Douglas County is making good progress on recruiting local census workers but is still seeking more than 100 people to apply before the 2020 Census is rolled out.

The county is 63.8 percent toward its goal of hiring 309 workers, according to regional demographic officials assisting the U.S. Census Bureau.

Douglas County’s pace is ahead of 26 Minnesota counties that are less than 60 percent toward their goal, but it lags behind the 19 counties that have surpassed the 80 percent mark, according to figures updated this week.

Here’s an incentive to apply: The Census Bureau recently boosted the pay in Douglas County to $19 per hour for both office and census taker positions, about $5 higher than initially announced. Workers are also reimbursed for work-related mileage and expenses.

Local recruitment of workers needs to increase, according to Sara Stadtherr, communications coordinator for the city of Alexandria and a member of the local Complete Count Committee.

“It is a great, flexible job for anyone over 18,” she said. “They can work around a full-time job and make some extra money with a very short time commitment. Flexible, temporary and well-paying – a great combination for students, those working full time or retirees.”

Applications are being accepted now, but will end soon, Stadtherr said. The hiring process can move along quickly, she added.

“I recently heard of someone who filled out the online application, was called that day and then hired by phone on the spot,” Stadtherr said. “She was thrilled.”

Once someone applies, he or she should be able to log in to their account and see where they are in the hiring process, Stadtherr said.

Anyone interested in working as a census taker can apply online by visiting census.gov and clicking on “Census Jobs.”

A statewide need

Even with the pay boosts, Minnesota is still not attracting the number of needed workers, according to Susan Brower, state demographer.

Officials said Tuesday, Feb. 11 that the Census Bureau is 80% of the way toward its goal of approximately 38,000 applicants. Response rates to census job postings, many of which are temporary and part time, have varied by locale.

Sam Fettig, the Minnesota partnership coordinator for the Census Bureau, said the need for census workers is strongest in Greater Minnesota. The Twin Cities area, by contrast, has already surpassed its target number of applicants.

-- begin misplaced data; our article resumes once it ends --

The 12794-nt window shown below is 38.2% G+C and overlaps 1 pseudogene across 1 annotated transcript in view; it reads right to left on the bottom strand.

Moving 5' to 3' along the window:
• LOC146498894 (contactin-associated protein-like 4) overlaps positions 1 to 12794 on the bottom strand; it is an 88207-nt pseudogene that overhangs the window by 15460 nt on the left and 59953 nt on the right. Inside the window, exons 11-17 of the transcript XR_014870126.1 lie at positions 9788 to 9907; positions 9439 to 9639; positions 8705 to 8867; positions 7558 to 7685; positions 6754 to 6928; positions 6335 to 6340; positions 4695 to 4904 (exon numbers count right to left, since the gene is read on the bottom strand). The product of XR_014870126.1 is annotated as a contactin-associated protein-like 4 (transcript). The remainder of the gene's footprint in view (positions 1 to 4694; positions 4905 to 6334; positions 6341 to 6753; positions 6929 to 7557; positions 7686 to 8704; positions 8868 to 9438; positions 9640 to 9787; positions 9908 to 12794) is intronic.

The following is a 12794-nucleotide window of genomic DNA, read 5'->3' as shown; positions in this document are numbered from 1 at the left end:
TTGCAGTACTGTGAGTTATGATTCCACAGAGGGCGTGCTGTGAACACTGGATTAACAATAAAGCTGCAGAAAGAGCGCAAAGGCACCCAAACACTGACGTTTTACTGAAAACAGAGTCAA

Officials said the region's census offices are poised to spend the next few weeks finalizing applications and extending job offers.

A lot at stake

Brower said it is important to find motivated workers who really want to see their communities do well, as census counts are tied to everything from political representation and government funding to business investments made in communities.

"There are all kinds of good things that flow to communities just because of this one count," Brower said. "We've got this little chance to get it right, and after that, we're stuck with our number for another 10 years.”

When it comes to political representation, Brower said population estimates indicate Minnesota is on the edge of losing a seat in the U.S. House of Representatives.

"In 2010, Minnesota received the very last House seat that there was to be given. We received the 435th seat out of 435," Brower said, adding that Minnesota secured that seat by a margin of about 8,000 people.

"That's a razor-thin margin for a state of 5.3 million," Brower said, adding, "We're right back there this time around."

According to Brower, whether Minnesota keeps or loses the House seat could come down to a few thousand people, "Something we can make up for with a good count," she added.

The 2020 census count is expected to get underway around the second week of March, with census forms being sent to households.

In late April, census workers will start knocking on doors of households that didn't return mailed questionnaires.

Census workers, who undergo background checks before being sent out to count heads, will have a list of just 10 questions for people to answer. Census workers are required by law to keep any information they obtain regarding a household confidential.

If people don't answer their door or are otherwise not available, census workers will talk to neighbors, landlords and mail carriers in an attempt to establish how many people are living at an address, according to the Census Bureau.

Overcoming mistrust

Reasons people may attempt to avoid being counted vary, according to demographers, but they include a general mistrust of government.

Some housing situations are unconventional and for one reason or another, people living in them prefer to stay off the government's radar.

It is estimated that for each person not counted Minnesota, the state could lose about $28,000 over a decade.

These are the 10 questions the Census Bureau has for every American household: name; phone number; age, sex; Hispanic origin; race; relationship to householder; household type (own/rent); number of people in household; and does the resident (or residents) usually stay or live somewhere else.

Dave Olson and Matthew Guerry with the Forum News Service contributed to this story.